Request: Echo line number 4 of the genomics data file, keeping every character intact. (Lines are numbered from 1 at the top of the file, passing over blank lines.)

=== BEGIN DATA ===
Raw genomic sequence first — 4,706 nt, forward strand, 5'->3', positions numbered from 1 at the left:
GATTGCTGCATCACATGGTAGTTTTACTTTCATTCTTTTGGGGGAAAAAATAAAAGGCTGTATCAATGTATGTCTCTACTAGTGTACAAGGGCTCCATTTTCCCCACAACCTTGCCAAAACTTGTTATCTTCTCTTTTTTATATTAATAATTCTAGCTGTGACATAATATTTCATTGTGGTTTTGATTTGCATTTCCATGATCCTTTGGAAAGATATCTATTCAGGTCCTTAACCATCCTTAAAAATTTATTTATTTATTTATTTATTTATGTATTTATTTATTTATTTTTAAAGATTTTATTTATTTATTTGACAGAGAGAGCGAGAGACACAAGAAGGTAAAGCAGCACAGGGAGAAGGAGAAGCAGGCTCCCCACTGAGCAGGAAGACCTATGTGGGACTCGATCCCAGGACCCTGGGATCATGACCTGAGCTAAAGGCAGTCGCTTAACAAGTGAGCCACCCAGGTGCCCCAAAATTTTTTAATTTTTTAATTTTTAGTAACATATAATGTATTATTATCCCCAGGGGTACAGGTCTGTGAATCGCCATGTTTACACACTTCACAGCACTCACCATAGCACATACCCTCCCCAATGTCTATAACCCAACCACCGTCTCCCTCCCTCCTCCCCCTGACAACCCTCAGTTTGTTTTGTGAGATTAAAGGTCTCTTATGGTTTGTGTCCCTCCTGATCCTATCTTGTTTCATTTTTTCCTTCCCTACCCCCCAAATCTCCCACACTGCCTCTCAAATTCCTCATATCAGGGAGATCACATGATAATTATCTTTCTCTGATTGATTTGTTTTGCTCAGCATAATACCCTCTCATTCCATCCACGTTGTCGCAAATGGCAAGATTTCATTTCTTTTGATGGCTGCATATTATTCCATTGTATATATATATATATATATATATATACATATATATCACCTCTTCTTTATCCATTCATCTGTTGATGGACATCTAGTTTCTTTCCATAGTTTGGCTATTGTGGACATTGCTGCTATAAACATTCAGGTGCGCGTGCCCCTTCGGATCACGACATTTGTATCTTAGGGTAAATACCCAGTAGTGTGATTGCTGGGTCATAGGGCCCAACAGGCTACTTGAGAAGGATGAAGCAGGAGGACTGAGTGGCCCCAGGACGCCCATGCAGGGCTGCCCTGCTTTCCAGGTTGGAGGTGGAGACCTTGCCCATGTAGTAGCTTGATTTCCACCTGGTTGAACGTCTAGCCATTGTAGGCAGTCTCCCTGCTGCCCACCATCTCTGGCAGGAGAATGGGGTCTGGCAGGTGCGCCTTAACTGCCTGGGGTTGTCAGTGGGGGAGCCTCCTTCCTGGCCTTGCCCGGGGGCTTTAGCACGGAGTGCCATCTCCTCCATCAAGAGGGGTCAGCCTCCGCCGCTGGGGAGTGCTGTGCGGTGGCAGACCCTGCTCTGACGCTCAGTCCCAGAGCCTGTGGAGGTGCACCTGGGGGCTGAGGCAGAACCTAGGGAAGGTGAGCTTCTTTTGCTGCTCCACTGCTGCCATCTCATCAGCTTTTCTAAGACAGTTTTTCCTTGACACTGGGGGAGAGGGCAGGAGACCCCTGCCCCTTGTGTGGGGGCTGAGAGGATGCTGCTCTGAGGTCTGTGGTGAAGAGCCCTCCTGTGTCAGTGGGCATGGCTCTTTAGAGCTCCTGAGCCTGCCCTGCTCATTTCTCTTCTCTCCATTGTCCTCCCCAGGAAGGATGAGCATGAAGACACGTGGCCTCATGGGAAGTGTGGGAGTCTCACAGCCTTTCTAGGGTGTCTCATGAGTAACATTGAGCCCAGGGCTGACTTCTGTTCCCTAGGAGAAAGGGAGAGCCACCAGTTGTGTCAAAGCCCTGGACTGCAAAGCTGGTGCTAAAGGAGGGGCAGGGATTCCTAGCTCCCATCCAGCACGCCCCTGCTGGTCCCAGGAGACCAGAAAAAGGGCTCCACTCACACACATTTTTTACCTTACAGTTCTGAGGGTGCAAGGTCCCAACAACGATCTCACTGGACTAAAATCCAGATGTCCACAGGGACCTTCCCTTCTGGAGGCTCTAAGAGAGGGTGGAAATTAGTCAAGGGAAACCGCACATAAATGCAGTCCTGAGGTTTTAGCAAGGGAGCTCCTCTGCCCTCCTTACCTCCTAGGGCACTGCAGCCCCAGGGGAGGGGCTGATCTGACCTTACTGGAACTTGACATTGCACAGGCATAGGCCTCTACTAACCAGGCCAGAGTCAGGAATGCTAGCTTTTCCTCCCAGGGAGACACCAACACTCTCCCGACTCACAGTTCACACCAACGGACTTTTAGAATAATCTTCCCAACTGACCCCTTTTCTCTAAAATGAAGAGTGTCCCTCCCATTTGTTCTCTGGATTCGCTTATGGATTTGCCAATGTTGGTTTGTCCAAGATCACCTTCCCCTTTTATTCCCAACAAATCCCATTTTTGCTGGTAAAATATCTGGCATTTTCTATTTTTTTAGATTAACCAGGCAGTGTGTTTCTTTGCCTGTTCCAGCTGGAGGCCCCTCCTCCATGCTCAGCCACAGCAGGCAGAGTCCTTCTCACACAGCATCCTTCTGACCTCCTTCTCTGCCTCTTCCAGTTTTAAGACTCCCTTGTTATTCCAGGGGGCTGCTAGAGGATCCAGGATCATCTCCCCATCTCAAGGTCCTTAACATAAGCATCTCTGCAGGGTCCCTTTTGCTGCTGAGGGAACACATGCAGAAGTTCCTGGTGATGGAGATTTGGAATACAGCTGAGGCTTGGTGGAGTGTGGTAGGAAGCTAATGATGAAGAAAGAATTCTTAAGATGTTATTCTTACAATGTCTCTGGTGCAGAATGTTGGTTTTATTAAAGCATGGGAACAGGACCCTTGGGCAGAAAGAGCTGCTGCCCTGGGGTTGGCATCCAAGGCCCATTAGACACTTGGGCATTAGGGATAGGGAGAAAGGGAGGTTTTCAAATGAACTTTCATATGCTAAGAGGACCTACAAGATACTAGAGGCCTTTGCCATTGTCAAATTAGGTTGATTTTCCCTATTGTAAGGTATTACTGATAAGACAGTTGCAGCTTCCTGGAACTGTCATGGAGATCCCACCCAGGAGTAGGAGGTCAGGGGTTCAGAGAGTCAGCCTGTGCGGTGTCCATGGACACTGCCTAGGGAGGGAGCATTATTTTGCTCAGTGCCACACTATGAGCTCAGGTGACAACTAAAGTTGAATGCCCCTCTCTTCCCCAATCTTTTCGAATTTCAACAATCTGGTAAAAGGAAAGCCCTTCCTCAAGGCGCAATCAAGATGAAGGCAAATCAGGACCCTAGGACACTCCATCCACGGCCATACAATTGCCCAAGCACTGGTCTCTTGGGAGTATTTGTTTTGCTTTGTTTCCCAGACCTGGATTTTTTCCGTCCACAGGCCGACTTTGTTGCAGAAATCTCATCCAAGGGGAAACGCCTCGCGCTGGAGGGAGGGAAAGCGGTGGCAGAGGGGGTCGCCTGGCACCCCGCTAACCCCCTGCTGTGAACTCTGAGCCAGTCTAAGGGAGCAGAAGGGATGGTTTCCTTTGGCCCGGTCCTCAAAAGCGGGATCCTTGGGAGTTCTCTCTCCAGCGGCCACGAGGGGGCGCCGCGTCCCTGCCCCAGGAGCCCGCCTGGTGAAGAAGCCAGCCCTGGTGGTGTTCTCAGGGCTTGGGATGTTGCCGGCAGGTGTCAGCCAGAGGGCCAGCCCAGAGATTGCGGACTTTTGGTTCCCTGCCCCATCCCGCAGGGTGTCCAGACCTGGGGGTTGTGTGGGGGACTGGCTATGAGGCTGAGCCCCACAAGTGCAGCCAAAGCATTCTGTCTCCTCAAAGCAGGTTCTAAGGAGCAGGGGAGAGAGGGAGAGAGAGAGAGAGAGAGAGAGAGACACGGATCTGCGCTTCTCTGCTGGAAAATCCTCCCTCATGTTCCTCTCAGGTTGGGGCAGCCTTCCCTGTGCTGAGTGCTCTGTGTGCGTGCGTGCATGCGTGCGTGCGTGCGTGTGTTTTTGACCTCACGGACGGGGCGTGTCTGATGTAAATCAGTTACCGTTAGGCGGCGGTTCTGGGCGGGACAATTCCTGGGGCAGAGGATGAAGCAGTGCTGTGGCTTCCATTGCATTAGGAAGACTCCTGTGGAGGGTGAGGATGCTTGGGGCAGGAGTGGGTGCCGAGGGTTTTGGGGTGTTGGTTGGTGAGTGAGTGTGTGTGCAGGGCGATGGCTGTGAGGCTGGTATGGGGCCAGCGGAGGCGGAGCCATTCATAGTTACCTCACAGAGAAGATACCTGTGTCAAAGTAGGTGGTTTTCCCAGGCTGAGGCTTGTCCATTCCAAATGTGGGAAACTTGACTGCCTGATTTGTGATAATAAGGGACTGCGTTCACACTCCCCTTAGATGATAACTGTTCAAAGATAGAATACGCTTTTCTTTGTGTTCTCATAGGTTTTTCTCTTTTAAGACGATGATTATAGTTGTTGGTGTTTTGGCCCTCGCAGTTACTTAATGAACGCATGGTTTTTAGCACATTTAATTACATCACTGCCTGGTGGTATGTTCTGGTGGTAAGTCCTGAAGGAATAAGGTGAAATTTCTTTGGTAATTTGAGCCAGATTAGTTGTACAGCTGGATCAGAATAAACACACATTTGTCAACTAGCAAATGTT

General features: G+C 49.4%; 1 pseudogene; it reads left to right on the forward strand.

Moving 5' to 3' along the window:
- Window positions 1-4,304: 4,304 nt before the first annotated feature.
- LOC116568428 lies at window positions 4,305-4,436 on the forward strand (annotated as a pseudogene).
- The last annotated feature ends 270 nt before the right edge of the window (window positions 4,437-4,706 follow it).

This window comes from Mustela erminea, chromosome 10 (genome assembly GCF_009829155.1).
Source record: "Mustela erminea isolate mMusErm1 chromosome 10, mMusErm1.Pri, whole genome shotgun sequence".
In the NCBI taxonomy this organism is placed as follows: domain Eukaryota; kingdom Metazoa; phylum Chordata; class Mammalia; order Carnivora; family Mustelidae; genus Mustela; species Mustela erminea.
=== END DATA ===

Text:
Moving 5' to 3' along the window: